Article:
The Beaver

THE BEAVER is a strange critter of a tale, a 2011 dramedy about genuine pain (depression) being dealt with by bizarre self-medication. Two vaunted stars—one also directing the 91-minute piece—and two promising newcomers work diligently to make an absurd premise work, but this task-challenged rodent bites off more than it can chew (a dam shame, yuk yuk).

Kyle Killen’s script has ‘Walter Black’ (Mel Gibson), CEO of a toy company on the skids, ensnared in depression so severe it ruptures his family. After botched suicide attempts, he finds solace in a discarded toy, a hand puppet of a beaver that he dons and uses “its voice” (it’s his) to communicate. Anxious wife ‘Meredith’ (Jodie Foster) copes to a degree with Walter’s insisted alter-ego, and young son ‘Henry’ thinks dad’s friend is cool, but teenaged ‘Porter’ (Anton Yelchin), already alienated, is disgusted, and he has his own issues, trying to get something going with cheerleader valedictorian ‘Norah’ (Jennifer Lawrence). Everyone is in need of recovery, but it comes at a price, private and public.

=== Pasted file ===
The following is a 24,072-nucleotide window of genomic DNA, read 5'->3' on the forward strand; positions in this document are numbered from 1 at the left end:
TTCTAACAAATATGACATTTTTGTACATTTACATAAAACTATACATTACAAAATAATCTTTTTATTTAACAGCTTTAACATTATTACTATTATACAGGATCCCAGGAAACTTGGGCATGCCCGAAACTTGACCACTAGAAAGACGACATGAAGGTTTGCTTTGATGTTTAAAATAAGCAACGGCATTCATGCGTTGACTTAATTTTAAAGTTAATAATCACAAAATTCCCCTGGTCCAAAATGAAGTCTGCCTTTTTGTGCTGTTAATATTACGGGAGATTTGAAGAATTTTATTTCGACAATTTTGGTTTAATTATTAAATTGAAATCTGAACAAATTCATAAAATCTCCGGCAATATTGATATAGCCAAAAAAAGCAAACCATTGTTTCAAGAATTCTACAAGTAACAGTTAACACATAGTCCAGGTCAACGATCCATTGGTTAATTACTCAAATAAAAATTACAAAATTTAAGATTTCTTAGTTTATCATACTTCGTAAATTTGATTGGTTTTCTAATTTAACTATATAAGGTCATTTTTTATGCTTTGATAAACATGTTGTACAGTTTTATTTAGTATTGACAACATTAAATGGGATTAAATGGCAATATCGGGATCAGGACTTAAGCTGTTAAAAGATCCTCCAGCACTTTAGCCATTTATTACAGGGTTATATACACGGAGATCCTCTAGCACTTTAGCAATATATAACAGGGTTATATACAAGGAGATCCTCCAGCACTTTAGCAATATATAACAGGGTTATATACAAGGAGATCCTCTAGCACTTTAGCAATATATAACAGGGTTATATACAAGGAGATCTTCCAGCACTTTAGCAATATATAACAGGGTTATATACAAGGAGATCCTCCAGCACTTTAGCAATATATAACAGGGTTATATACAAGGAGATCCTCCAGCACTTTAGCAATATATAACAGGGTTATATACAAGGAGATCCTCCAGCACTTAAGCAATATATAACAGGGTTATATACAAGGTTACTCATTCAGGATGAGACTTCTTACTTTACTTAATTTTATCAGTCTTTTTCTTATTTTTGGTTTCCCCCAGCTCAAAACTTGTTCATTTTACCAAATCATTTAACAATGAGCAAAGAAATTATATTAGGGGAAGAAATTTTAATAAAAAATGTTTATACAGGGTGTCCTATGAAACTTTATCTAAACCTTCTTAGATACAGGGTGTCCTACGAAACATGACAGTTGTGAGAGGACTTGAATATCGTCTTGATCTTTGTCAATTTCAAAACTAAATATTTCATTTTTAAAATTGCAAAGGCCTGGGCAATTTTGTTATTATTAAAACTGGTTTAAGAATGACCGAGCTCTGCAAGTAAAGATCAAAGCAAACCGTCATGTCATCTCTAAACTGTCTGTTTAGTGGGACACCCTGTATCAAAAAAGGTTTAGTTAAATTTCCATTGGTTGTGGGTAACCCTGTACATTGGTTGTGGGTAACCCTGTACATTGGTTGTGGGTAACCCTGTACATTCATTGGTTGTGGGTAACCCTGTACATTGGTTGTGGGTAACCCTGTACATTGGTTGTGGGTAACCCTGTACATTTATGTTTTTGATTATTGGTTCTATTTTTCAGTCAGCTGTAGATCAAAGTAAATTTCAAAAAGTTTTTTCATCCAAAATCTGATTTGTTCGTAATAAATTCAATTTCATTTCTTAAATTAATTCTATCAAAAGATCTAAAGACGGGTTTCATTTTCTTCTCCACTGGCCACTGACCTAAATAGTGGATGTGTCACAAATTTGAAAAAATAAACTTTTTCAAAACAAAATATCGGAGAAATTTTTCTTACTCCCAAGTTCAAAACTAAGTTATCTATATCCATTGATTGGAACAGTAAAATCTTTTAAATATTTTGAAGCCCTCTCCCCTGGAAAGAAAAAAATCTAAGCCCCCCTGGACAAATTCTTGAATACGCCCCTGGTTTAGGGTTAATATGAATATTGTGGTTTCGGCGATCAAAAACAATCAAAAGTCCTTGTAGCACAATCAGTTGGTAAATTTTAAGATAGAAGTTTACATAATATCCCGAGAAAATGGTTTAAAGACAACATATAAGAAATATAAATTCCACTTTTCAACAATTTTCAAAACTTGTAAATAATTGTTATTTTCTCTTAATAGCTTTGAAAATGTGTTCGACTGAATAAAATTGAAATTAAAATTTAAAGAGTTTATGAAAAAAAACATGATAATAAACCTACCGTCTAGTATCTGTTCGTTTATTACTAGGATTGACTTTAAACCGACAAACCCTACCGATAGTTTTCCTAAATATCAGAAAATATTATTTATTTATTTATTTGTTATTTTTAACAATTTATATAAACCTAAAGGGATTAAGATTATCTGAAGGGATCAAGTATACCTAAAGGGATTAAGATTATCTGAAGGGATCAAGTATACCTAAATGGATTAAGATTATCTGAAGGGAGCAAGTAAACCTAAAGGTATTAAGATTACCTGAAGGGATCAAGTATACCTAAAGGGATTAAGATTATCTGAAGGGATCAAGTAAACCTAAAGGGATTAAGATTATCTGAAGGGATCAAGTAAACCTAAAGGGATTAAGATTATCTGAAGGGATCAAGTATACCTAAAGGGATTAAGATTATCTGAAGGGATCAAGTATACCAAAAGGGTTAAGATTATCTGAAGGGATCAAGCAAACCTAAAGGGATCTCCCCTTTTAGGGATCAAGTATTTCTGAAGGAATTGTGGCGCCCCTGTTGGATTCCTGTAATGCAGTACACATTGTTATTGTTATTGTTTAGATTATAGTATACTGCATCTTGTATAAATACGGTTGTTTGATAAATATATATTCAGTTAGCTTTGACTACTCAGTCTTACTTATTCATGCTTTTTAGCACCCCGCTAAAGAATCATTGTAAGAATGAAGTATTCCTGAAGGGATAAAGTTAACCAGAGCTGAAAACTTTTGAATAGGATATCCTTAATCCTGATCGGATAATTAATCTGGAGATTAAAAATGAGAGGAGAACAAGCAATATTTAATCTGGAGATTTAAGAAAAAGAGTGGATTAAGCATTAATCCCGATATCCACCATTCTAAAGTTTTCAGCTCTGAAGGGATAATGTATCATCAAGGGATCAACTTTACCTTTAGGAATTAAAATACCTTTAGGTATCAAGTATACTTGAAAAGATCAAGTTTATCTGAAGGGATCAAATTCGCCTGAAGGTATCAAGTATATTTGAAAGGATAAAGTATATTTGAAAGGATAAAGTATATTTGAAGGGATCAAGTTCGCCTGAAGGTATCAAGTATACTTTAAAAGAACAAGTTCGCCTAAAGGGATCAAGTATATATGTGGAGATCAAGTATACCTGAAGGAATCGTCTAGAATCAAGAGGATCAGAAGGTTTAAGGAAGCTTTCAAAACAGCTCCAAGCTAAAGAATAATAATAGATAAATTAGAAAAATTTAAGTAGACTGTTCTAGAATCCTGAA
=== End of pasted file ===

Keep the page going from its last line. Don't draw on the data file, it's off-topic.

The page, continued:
Foster directs (her third time out, after Little Man Tate and Home For The Holidays), working with Gibson again 17 years after they teamed up for Maverick. They’re fine, as are Yelchin and Lawrence, but the iffy premise battles them to a draw. There’s no explanation given (other than coy affect) as to why the beaver voice that Walter comes up/out with has an accent, which at first seems Australian but later sounds closer to Cockney.

At any rate, the hard work (Foster called it “probably the biggest struggle of my professional career”) and high hopes went out the window into the dumpster at the box office, the $21,000,000 production earning just $971,000 in the States (197th for 2011), pulling $6,324,000 abroad. It wasn’t the weirdness so much as irony and infamy double-teamed to beat The Beaver senseless. Gibson was adding this extra-addled character to his mini-gallery of psychically wounded guys—Lethal Weapon, The Man Without A Face, Conspiracy Theory, Signs— but it came out on the heels of the actor’s humiliating public meltdowns: the cringing publicity was not the kind to ensure people would line up for a daft idea about a guy cracking up and facing life through a furry puppet. Hand-job jokes are allowable.

With Riley Thomas Stewart (as beav-bemused Henry), Cherry Jones (Walter’s co-worker), and as themselves, Matt Lauer and Jon Stewart.

 

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